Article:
I very much appreciate your comments and knowing that others find this information helpful. I nearly deleted the draft of this post before I posted it. I wasn't sure if it came off as too preachy (which was not my intent.) So thank you for the reassurance.

      Best of luck to you on your SSA battle.

  7. Thank you Patrick for these pointers. I will especially heed the one about not coming from an emotional place. This is hard to do when the subject matter is so personal. Not only is it personal but our own honesty and morality is many times questioned. It is a good idea though to take some time to detach, compose our thoughts, read and re-read our comment before sending it out.

    Thank you,

    1. Hi Gabby (Nielk), it's been a long time. Nice to hear from you. I hope you've been feeling well enough lately to get some painting done. Sadly, I've been too busy, but I have a good idea for my next one.

  8. May I second the suggestion that patients write a pithy, well-reasoned response that can easily be amended to fit the situation and keep a copy to be used as the situation warrants. I probably use this timesaver several times per week.

  9. I show people that the new syndrome of CFS was coined BECAUSE the CDC saw Cheney, Peteron, Komaroff and Caligiuri's evidence of low NK cell function.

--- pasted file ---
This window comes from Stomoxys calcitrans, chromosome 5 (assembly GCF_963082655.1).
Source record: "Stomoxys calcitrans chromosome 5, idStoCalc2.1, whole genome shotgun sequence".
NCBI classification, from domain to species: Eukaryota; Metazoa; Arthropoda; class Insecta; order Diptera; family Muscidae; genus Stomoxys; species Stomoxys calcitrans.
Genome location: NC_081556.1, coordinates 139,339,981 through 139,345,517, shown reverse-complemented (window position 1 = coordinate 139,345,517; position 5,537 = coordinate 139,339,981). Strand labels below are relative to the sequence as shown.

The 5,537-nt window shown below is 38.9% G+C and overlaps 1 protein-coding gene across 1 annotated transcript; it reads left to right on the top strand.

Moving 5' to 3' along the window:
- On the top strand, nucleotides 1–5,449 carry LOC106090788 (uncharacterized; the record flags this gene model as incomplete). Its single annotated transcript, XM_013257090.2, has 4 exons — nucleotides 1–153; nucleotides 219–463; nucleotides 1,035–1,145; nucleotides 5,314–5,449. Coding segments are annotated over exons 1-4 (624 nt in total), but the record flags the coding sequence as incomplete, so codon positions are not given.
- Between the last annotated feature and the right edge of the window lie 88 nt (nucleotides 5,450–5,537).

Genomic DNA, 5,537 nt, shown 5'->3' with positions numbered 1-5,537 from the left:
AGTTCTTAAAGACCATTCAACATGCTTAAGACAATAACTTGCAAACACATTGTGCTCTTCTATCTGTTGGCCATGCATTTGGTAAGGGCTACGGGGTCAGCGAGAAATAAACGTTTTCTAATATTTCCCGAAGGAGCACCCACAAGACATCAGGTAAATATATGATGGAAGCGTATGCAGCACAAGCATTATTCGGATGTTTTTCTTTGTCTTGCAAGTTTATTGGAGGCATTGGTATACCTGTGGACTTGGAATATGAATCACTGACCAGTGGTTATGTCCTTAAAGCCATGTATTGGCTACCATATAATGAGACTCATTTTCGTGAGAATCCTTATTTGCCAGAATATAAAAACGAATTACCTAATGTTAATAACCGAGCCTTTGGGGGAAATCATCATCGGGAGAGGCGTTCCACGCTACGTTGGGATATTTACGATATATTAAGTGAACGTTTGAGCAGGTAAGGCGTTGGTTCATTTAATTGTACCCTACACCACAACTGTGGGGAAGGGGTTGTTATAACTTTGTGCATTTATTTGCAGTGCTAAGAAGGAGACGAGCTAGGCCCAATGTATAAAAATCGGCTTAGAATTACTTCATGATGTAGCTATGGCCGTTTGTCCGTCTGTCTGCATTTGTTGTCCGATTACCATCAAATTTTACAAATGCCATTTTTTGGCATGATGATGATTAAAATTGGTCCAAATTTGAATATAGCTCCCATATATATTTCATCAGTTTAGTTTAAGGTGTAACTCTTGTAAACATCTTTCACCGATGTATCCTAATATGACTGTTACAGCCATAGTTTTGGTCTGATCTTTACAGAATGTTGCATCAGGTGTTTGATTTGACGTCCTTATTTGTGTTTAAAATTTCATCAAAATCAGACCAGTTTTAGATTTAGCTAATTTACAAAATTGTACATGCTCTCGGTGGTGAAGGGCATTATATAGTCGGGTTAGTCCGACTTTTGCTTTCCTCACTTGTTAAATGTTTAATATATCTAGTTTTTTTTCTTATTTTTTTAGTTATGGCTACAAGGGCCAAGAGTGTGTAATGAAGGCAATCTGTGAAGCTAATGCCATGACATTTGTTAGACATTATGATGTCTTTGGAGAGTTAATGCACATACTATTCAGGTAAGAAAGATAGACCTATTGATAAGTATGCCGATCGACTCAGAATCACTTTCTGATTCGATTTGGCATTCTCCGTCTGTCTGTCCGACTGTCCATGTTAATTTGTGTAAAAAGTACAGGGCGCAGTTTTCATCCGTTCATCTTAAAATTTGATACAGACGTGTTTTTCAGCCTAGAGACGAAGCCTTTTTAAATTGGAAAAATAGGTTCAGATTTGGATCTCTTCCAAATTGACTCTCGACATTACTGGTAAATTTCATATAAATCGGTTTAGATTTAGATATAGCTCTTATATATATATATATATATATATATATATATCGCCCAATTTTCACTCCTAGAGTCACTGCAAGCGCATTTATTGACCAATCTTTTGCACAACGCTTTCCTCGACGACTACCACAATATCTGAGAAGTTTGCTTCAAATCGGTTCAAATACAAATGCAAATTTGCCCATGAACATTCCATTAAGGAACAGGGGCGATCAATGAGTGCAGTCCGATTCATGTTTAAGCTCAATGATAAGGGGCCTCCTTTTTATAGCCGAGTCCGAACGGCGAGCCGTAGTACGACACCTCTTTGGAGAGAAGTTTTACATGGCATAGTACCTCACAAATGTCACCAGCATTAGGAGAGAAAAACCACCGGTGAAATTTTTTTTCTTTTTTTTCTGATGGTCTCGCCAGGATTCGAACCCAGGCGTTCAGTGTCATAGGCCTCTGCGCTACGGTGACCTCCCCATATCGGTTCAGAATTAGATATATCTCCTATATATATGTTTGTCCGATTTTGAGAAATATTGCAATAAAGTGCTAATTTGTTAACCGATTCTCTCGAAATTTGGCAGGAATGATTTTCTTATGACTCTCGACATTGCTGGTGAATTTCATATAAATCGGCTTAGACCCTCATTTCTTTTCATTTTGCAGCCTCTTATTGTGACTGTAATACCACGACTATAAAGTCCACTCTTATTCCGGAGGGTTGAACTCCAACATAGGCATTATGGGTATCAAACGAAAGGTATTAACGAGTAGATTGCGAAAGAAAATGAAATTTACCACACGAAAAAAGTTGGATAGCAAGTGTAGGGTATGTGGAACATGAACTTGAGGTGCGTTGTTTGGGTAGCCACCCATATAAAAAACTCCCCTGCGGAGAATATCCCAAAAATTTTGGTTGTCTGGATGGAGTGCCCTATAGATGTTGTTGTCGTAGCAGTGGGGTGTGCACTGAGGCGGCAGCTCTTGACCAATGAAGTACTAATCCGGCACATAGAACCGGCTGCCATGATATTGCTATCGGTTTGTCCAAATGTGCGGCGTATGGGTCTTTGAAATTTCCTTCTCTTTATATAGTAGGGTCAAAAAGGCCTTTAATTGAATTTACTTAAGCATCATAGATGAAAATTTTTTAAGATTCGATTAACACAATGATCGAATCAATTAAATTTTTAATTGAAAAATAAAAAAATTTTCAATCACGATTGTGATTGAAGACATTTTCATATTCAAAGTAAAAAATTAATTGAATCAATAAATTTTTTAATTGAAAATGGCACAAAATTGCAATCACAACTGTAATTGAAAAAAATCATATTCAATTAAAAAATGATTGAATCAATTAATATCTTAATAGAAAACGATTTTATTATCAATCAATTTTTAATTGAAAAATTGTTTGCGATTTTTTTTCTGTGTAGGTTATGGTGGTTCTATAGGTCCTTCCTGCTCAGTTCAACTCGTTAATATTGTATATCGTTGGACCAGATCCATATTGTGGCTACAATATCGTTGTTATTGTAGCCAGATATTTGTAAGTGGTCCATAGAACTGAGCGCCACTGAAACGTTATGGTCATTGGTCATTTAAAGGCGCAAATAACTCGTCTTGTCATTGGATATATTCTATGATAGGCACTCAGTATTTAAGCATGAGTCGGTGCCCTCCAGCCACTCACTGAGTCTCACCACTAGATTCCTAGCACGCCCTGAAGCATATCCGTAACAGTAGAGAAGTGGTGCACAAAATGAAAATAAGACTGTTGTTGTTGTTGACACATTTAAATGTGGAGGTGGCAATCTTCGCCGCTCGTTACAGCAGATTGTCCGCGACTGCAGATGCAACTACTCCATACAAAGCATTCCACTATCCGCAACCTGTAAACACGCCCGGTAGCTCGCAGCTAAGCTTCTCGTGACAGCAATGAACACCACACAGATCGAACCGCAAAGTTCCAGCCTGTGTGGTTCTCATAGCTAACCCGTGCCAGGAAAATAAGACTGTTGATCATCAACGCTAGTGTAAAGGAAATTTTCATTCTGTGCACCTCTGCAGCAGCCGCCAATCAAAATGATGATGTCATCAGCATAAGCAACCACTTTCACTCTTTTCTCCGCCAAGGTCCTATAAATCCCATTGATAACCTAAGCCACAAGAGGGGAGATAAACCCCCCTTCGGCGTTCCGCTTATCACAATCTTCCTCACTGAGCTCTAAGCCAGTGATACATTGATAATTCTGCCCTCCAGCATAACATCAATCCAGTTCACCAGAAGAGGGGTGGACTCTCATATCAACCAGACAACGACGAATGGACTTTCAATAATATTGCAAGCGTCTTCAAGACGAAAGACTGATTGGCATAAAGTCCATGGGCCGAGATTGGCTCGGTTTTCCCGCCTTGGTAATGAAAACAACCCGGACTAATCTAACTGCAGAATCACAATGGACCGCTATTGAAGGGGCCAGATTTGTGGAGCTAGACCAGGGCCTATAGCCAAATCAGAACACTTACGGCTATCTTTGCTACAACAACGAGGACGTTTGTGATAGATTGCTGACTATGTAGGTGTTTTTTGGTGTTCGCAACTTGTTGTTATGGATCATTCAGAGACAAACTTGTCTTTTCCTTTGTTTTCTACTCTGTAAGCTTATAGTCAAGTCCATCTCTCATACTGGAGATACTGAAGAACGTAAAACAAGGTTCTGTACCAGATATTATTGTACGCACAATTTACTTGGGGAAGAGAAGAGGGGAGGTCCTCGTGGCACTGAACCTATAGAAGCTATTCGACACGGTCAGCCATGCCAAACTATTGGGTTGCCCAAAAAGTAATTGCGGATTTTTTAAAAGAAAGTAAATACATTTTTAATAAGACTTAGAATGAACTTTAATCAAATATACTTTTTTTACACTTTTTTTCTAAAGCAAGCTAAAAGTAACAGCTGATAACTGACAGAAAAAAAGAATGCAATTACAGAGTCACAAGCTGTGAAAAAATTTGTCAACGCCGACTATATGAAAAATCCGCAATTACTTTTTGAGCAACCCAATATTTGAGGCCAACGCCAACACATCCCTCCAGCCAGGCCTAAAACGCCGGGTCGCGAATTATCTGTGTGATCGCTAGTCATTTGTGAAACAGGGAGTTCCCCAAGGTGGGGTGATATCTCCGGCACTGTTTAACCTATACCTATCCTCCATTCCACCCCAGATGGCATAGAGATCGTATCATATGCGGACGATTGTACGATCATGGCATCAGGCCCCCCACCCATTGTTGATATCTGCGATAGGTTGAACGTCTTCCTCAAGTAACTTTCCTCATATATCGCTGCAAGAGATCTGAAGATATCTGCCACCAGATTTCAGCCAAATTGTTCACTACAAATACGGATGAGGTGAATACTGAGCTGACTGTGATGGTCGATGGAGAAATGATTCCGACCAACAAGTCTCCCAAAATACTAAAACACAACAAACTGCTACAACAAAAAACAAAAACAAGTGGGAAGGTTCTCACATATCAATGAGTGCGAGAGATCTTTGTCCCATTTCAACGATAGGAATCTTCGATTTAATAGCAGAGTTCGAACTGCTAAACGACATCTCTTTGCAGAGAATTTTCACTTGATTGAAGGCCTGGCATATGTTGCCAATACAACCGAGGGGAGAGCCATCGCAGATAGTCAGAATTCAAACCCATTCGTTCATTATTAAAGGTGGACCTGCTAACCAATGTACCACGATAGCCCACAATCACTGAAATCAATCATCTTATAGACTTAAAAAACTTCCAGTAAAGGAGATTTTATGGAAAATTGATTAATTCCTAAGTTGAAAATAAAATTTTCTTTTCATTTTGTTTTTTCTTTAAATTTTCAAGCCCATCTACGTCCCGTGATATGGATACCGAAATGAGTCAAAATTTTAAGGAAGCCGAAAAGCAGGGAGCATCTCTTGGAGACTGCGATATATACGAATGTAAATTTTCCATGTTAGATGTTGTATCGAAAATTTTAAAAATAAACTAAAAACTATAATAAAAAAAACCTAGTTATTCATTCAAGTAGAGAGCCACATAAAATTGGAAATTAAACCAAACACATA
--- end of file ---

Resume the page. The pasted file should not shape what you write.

What kind of person would treat a syndrome, or "illness" as if it were devoid of the evidence that gave it a name?

  10. Hi Patrick,

    Thank you for this well thought out blog - can we share the link through our Facebook page so that others can benefit from your wisdom?

    Just one thing that I don't completely agree with. Severe cases have to be mentioned when talking about ME because this disease is potentially extremely severe and severe cases by no means rare - but perhaps there is a need to indicate that there is a range of disability. Most diseases are known by how sick the sickest are - while ME is not. If the public knew how truly devastating ME can be, they would be horrifed. But perhaps I am approaching this from public relations point of view and how to win hearts rather than how to win an argument :-)

    1. Hi ME Awareness Pics,

      I think you make a valid point, and there are certainly times when it is appropriate to discuss the very severely ill. I was generalizing, but I think it can be inserted effectively especially, as you say, if you note that ME comes in a wide range of severities. I feel that we need to take small steps in this public image battle, taking what gains we can reasonably get then building off of those gains in the future. Sometimes the most extreme cases can raise doubts in people's minds, even though we know them to be true. But this raises a difficult dilemma, because those most severely affected by ME deserve, perhaps most of all, to be known and understood. There's no good solution, I think we just have to use our best judgment in each situation.